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7 Dividend Achievers With Big Income Potential

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There is an old Wall Street maxim that the safest dividend is the one that’s just been raised. Which is why if you’re not familiar with Dividend Achievers, you should be.

You can always find that occasional company that continued raising its dividend right up until it cut it (Kinder Morgan in 2015). But generally speaking, it’s safe to say that a dividend stock aggressively raising its payout is a healthy company and one that is justifiably confident about its future.

Earnings per share can be aggressively manipulated, as can reported revenues. Even the cash flow statement can be suspect because it ultimately pulls most of its key data points from the income statement, which can be a work of creative fiction.

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Paying a dividend requires actual cash on hand. And a dividend hike implies that management is confident that there will be a lot more cash coming down the pipeline to support a higher dividend in the quarters ahead.

But even when it comes to dividends, you have to look out for chicanery and focus on quality. That means paying the dividend out of real profits and cash flows, not debt or new share issuance. As forensic accountant John Del Vecchio, co-manager of the AdvisorShares Ranger Equity Bear ETF (HDGE), says, “Dividends are a distribution of profits; a way for a company to reward its patient shareholders. But a dividend paid from debt or equity proceeds isn’t a dividend at all, but rather a return of capital. Don’t be fooled by a company returning your own money to you while calling it a dividend.”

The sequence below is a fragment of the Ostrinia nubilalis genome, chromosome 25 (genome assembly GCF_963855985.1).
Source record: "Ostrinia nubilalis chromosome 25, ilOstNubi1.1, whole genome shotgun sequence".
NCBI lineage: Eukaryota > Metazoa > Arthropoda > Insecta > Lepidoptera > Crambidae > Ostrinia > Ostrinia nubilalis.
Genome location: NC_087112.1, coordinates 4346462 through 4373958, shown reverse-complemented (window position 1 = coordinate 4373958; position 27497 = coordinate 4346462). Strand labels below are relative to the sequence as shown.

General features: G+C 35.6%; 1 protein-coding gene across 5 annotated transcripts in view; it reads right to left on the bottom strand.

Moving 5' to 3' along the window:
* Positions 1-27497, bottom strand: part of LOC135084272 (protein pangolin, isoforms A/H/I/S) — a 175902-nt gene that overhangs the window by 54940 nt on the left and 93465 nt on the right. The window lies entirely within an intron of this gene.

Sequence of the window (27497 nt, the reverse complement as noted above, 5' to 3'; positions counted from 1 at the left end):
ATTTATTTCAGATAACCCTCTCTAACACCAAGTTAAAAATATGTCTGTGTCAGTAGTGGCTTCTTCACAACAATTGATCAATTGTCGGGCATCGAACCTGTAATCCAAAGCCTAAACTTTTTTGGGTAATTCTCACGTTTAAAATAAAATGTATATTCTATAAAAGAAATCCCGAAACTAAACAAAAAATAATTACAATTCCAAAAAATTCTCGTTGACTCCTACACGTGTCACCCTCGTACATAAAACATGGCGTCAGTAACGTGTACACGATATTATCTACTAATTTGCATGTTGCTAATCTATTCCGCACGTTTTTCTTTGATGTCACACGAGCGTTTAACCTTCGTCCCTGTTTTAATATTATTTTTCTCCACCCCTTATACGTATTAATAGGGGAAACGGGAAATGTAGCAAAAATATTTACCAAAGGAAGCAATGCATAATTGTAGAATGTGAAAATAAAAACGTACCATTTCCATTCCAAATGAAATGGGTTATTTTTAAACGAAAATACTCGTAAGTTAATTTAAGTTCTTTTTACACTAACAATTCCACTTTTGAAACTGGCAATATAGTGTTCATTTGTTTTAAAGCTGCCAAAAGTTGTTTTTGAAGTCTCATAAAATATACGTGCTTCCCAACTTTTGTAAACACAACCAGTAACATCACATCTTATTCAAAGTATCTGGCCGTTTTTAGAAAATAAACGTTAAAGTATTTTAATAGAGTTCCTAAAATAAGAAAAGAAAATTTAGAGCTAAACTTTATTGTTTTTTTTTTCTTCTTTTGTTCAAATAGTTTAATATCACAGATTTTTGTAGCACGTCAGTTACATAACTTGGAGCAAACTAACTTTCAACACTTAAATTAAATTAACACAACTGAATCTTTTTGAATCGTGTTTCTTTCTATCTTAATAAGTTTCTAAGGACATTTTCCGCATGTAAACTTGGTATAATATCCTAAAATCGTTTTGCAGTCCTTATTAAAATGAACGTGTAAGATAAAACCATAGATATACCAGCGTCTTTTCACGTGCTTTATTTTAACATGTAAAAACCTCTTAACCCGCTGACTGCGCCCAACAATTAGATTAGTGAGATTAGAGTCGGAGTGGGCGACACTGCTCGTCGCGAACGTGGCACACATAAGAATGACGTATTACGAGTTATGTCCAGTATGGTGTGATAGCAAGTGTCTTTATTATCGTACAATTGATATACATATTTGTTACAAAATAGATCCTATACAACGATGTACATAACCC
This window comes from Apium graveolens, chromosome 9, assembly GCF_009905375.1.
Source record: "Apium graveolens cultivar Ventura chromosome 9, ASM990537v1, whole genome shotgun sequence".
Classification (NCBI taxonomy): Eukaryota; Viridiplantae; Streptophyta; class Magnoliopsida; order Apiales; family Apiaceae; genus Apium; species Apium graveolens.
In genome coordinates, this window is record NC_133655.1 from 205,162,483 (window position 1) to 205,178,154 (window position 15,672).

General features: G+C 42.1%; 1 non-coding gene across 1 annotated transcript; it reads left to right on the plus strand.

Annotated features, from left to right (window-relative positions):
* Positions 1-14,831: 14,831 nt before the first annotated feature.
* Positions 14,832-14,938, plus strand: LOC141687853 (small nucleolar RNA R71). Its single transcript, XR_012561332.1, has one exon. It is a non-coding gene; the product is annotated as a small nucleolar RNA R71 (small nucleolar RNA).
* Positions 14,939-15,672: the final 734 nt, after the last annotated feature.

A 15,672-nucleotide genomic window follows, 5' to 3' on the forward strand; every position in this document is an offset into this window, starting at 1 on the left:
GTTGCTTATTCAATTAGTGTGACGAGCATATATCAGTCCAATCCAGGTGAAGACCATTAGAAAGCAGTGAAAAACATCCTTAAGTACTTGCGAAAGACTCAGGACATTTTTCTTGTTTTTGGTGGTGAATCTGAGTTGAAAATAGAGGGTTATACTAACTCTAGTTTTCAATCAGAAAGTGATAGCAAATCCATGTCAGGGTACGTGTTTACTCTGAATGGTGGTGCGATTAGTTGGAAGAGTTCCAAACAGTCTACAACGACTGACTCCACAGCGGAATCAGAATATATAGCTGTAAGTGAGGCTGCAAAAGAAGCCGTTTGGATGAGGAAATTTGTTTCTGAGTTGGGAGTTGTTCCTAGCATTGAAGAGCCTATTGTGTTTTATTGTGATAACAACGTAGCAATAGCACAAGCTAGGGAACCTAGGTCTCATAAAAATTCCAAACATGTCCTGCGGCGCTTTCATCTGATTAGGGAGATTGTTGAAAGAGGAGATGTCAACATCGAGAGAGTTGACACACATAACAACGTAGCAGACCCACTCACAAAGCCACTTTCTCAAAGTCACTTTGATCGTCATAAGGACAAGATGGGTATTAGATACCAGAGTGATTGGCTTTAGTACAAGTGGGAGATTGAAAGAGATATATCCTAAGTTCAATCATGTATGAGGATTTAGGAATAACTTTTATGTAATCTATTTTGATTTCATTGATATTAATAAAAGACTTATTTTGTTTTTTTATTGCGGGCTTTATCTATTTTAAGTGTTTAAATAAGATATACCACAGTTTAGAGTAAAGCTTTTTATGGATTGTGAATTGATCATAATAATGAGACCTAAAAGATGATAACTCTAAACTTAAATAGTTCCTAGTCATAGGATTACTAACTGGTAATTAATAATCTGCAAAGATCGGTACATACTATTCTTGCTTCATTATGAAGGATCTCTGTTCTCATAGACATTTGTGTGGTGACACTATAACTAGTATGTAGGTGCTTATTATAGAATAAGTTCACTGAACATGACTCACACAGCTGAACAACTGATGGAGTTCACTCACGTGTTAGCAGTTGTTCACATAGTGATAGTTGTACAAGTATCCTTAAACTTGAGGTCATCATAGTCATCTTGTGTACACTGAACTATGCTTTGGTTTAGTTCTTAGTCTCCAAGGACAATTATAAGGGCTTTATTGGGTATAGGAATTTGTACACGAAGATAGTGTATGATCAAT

Today, we’re going to take a look at Dividend Achievers – companies with a history of raising their annual dividends for a minimum of 10 consecutive years – that aren’t just providing token upticks. The idea is that we’re limiting our pool to stable companies with a long history of safely delivering the goods, but that also are well-positioned for growth in the immediate future.

SEE ALSO: 50 Dividend Stocks You Can Count On in 2018

Data is as of Feb. 15, 2017. Dividend yields are calculated by annualizing the most recent quarterly payout and dividing by the share price. Stocks are listed alphabetically. Click on ticker-symbol links in each slide for current share prices and more.

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